In his welcome speech Dr. S S Aggarwal, urged the budding scientists to develop a scientific temper like APJ Abdul Kalam Azad, who despite his humble beginning rose to the highest post of DRDO.
In his lecture he briefed the benefits of camp as to following subjects under Basic and Natural Sciences are within the scope of INSPIRE Scholarship for pursuing BSc/BS/Int. MSc/Int. MS course: (1) Physics, (2) Chemistry, (3) Mathematics, (4) Biology, (5) Statistics, (6) Geology, (7) Astrophysics, (8) Astronomy, (9) Electronics, (10) Botany, (11) Zoology, (12) Bio-chemistry, (13) Anthropology, (14) Microbiology, (15) Geophysics, (16) Geochemistry, (17) Atmospheric Sciences & (18) Oceanic Sciences. The student must be enrolled into the aforementioned BSc, BS, Int. MSc/Int.MS courses before applying for INSPIRE Scholarship. The scholarship is valued at Rs. 80,000/- per annum. Each candidate will receive annual scholarship total value of Rs. 60,000/- in cash. All the SHE scholars are required to undertake summer research projects under an active researcher in any recognized research centres across India. A summer time attachment fee of Rs. 20,000/- will be paid as Mentorship every year. Selected candidates will be supported for a maximum period of five years, starting from the 1st year BSc, BS, Int. MSc/Int.MS or until the completion of the course, whichever is earlier.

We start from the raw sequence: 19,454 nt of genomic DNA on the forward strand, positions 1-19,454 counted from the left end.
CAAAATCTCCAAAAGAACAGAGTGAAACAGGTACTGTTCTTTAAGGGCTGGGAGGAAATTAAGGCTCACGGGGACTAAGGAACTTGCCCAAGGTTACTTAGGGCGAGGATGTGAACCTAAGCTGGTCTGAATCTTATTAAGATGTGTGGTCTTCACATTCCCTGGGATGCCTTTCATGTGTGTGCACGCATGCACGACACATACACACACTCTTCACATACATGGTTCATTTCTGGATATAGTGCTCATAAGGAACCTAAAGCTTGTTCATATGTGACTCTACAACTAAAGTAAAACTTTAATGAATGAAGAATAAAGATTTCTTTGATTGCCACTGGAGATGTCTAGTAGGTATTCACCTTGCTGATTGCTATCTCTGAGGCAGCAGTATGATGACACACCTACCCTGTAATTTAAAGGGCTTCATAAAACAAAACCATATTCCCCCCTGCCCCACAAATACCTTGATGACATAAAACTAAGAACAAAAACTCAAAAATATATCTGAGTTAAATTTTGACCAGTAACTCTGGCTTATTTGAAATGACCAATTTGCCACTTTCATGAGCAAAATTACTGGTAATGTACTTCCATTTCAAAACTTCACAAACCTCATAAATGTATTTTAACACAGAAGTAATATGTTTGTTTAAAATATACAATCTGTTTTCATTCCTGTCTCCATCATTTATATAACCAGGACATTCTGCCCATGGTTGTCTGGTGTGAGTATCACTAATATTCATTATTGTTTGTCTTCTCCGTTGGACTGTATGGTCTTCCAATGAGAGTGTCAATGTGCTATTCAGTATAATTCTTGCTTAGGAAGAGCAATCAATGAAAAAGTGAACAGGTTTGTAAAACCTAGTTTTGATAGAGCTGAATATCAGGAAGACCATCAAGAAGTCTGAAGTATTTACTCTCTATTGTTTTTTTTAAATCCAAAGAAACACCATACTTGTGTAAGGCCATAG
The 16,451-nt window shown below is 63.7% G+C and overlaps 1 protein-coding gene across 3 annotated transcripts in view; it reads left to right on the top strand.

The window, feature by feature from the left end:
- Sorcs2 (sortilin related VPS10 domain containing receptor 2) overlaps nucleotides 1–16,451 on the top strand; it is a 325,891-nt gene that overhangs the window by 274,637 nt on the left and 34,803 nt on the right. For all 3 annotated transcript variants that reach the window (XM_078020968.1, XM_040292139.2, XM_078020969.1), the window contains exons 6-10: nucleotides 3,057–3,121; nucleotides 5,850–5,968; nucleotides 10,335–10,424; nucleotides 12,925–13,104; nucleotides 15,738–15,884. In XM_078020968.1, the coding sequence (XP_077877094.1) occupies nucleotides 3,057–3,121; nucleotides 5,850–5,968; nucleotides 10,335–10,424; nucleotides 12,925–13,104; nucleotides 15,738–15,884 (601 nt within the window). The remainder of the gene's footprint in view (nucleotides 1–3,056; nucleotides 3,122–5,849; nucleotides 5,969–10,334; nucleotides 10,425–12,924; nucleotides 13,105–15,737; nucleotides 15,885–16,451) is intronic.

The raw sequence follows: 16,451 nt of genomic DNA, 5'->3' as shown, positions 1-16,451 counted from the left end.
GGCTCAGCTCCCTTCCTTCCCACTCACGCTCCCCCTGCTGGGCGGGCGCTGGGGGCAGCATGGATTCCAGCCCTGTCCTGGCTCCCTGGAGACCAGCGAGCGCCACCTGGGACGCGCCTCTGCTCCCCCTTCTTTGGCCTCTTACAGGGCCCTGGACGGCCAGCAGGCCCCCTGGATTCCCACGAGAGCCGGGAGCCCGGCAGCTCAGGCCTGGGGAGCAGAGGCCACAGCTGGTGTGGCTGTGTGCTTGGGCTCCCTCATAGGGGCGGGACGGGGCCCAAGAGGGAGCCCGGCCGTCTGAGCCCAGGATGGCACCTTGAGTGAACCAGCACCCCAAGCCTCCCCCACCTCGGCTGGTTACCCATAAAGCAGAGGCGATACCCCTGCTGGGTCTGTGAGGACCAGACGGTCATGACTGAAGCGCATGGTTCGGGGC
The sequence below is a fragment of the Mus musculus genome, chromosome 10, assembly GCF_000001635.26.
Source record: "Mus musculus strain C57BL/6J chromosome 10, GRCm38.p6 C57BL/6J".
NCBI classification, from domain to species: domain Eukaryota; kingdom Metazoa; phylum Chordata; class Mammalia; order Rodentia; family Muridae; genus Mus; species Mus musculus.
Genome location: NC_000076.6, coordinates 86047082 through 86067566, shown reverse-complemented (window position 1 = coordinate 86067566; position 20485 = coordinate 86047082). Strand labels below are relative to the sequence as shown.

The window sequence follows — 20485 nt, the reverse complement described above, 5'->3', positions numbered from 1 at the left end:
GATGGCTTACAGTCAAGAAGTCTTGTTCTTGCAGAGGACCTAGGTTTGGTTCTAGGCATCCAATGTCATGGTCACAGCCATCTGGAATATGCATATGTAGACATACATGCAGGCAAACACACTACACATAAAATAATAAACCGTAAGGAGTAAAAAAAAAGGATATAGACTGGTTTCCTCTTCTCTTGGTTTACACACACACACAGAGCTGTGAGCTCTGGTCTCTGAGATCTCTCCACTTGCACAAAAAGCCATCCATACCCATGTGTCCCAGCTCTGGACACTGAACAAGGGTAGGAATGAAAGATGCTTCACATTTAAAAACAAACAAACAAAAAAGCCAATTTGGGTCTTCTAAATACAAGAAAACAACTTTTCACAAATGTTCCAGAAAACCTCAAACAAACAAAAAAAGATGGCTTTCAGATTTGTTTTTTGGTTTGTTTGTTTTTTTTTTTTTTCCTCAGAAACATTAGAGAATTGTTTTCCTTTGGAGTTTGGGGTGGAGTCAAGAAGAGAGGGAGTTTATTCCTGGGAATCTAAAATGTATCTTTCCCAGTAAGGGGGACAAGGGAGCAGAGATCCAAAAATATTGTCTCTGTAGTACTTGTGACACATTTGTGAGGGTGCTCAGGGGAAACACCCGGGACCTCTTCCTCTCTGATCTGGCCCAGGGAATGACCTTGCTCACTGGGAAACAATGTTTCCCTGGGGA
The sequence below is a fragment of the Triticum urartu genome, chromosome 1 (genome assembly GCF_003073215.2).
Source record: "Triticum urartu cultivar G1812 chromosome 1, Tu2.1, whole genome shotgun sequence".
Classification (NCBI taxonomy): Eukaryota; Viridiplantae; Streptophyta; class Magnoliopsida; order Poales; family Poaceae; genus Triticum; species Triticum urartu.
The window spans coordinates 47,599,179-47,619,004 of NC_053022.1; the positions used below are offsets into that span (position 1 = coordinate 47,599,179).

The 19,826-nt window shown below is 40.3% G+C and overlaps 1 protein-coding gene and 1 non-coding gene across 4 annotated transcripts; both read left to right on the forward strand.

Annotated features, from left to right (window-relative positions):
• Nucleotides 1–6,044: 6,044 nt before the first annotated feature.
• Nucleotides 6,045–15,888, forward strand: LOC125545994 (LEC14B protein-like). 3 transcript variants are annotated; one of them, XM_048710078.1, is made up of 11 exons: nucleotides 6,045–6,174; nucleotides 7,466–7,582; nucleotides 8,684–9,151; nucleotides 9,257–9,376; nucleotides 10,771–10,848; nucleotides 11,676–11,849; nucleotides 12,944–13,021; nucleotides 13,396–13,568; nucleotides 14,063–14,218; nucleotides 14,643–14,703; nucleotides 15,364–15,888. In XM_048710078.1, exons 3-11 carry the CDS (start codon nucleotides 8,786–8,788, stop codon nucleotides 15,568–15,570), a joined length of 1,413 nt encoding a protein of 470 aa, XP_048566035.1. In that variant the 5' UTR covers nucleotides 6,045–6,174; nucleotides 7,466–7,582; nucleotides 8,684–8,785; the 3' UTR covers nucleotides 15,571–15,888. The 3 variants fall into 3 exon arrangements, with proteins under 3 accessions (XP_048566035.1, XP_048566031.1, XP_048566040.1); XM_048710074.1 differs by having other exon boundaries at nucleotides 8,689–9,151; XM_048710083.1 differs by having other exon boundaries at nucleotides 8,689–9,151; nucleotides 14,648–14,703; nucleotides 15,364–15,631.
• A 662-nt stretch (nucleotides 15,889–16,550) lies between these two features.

Continuation of the scholarship for the selected candidates is based on good academic performance in the examinations conducted by the University and upon the recommendation by the Head of the Institution. One can apply for the scholarship through online or offline modes.
Dr. Krishan Lal
Dr. Krishan Lal